An Editorial Team reason for rejection

When I’m shooting for a sale of your book in my publishing board, I’ve really only got three bullets in my gun: 1) your marketing platform, 2) your sales history/potential, and 3) the strength of your writing.

If you are a newer author, you will be inherently weak on the first two items in that list. So, I’ve got to really build up item #3 to the point where it compensates for the weaknesses in the first two areas. That’s where you’re writing samples come in.

In my publishing board meeting, I will highlight the artistry of your prose. I’ll probably even read aloud powerful passages, and pick random snatches from several pages just to make my point: This author is AWESOME from beginning to end. Who cares if she doesn’t have a TV show on cable? Her writing—and your reaction to it right now—is proof by itself that people will buy this book.

Ah, but what if you only sent me an outline? Or maybe a summary with a sample introduction? What if you sent me the first 10,000 words of your novel, but nothing else to show that you can actually sustain a story for a full 100,000 words?

You may think you’re just saving time, making your job a little easier in the face of unrealistic expectations from publishers who demand too much. But what you’re really doing is sabotaging your own presentation in the publishing board meeting.

Let me ask you something: If you were playing baseball and you knew you had to hit without a bat, would you step up to the plate? Of course not. But that’s how you make me feel when you send me an idea without enough writing samples to demonstrate the superior strength of your skill as an author. And then you complain when I reject your book—even though you were the one who sabotaged both of us by submitting an incomplete proposal.

I know. It takes time—a lot of time—to write up samples for a book. And since I require you to write your samples on speculation (meaning, without any guarantee of payment or a contract), you could lose both time and money by writing extensive samples for me. But…

You must remember that I didn’t make the rules, and until you are successful enough to break the rules, there’s only one way to avoid a rejection for this reason. You’ve got give me enough stellar writing samples to accomplish what we both want to happen in publishing board: approval for your next book contract.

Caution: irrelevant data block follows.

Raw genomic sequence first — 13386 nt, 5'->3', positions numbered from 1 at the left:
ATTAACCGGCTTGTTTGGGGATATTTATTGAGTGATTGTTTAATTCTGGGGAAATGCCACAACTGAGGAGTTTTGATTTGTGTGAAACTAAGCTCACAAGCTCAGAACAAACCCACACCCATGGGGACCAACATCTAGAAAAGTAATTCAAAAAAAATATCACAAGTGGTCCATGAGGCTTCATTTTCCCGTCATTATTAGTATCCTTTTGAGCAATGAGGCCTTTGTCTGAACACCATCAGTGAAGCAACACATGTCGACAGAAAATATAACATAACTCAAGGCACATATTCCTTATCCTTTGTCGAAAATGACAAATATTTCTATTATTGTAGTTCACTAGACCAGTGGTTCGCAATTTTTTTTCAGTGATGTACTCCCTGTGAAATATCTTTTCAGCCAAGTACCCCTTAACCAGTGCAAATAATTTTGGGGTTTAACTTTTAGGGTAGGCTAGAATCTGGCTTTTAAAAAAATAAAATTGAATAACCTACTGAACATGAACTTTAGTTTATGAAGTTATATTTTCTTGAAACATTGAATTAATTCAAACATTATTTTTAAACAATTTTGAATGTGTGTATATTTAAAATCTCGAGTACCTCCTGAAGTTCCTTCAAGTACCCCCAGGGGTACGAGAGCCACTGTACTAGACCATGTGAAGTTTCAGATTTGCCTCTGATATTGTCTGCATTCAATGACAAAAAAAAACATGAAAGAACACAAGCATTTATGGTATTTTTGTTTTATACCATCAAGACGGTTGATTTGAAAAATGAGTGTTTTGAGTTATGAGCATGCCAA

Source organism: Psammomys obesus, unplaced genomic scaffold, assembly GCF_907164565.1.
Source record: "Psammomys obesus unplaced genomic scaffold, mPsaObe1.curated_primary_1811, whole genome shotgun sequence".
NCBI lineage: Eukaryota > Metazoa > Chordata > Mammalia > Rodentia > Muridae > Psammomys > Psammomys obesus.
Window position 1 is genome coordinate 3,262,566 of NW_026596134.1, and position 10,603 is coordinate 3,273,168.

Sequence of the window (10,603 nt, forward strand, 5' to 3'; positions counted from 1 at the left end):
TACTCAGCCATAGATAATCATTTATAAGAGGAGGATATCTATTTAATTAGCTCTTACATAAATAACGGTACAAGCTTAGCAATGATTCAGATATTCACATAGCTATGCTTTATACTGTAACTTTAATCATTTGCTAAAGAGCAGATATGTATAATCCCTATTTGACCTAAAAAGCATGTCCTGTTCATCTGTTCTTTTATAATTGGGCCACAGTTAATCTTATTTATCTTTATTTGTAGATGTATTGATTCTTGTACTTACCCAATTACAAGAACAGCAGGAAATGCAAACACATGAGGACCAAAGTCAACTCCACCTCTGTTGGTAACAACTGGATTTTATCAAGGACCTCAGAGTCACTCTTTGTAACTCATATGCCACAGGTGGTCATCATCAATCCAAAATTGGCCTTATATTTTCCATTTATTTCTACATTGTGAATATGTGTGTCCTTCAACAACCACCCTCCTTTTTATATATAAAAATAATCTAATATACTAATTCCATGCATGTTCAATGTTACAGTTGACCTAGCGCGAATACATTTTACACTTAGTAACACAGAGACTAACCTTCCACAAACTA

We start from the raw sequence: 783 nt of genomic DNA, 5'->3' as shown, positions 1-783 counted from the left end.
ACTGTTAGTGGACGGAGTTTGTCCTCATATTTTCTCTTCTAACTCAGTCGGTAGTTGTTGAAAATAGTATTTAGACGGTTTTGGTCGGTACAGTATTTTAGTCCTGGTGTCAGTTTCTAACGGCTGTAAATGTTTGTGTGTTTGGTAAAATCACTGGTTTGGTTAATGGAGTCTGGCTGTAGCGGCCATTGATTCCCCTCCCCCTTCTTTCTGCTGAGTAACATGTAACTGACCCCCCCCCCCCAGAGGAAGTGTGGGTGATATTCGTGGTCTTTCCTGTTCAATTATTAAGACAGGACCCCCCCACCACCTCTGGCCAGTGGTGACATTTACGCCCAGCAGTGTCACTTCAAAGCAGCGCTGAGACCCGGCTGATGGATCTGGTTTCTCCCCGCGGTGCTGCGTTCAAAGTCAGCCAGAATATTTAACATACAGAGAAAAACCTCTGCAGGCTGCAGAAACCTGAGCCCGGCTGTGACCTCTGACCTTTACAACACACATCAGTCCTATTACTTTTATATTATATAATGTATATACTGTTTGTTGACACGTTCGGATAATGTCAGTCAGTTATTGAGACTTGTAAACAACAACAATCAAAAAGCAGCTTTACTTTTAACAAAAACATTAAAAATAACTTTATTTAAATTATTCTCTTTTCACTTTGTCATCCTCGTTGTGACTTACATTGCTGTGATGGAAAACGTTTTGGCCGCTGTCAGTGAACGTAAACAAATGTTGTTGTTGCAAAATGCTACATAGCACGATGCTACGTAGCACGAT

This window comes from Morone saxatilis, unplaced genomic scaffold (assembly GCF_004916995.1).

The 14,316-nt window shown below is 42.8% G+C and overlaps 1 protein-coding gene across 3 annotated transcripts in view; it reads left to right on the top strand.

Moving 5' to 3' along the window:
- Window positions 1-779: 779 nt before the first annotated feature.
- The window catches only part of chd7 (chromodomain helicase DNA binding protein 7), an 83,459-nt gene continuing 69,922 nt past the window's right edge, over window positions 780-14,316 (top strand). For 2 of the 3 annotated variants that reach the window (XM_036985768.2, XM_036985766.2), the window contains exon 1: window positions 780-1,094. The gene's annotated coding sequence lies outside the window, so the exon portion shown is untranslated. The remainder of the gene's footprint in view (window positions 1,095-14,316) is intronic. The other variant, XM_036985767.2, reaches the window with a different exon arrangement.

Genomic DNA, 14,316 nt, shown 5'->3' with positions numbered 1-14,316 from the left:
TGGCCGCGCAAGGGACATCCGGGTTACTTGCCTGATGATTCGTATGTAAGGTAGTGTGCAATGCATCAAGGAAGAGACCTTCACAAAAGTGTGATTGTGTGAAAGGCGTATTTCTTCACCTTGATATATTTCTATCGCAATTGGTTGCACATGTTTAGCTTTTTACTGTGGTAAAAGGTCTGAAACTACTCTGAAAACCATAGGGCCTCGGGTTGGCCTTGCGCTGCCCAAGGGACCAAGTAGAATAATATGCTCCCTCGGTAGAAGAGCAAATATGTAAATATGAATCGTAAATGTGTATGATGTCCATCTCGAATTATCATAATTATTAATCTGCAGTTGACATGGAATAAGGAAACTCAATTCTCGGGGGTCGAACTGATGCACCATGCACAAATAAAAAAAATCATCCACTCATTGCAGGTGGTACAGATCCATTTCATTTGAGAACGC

What You Can Do About It

1. Write enough to meet the expected requirements. 

If you know that a certain amount of writing samples is required before an editor will seriously consider your book, then just buckle down and write. Don’t waste time trying to prove to me that you are a deserving exception to the rule, or demanding that I overlook the requirements because you’re just too busy to meet them.

Hey, nobody ever said it would be easy for you to get published. In fact, sometimes we like to make it a little hard, just to weed out the halfhearted and the weak. But you don’t have to fit in either of those categories—and besides, didn’t you say you wanted to be a writer

Here’s what you’ll typically need to deliver: 

• For a fiction book, you’ll have to write the whole thing. Will the editor actually read the whole thing? Maybe, maybe not. That’s irrelevant. What is relevant is that rarely any editor will consider a novel from a newer author unless the whole book is written.

• For nonfiction, it’s a little easier. You’ll need to write: 1) an annotated table of contents, 2) an introduction to your book, and 3) one sample chapter from your book (usually the first chapter, but can be any chapter you choose).

2. Become famous enough that your writing skill doesn’t matter. 

We’ll talk more about this in Reason #54, but for now suffice it to say that one way to avoid writing is to be famous. Publishing companies are enamored by celebrities, so much so that celebrities often don’t even write their own life stories. So if you want to “be” a writer instead of doing the work of a writer, then put your writing career on hold. Pursue the life of a celebrity instead—become a rock star or a TV talk show host or a movie actor or whatever. 

I know this sounds like cynical advice, and maybe it is a little bit…but I also I promised to always tell you the truth in this book, and I know this pathway to authorship works. So if celebrity is within your reach or ambition, go ahead and pursue it. Once you hit the national consciousness, you’ll have your pick of book publishing opportunities—and you may not even have to write a single word.

3. Review Reason for Rejection #14.

Don’t be lazy!

Do the work it takes to succeed, and (shocker!) you just might succeed.

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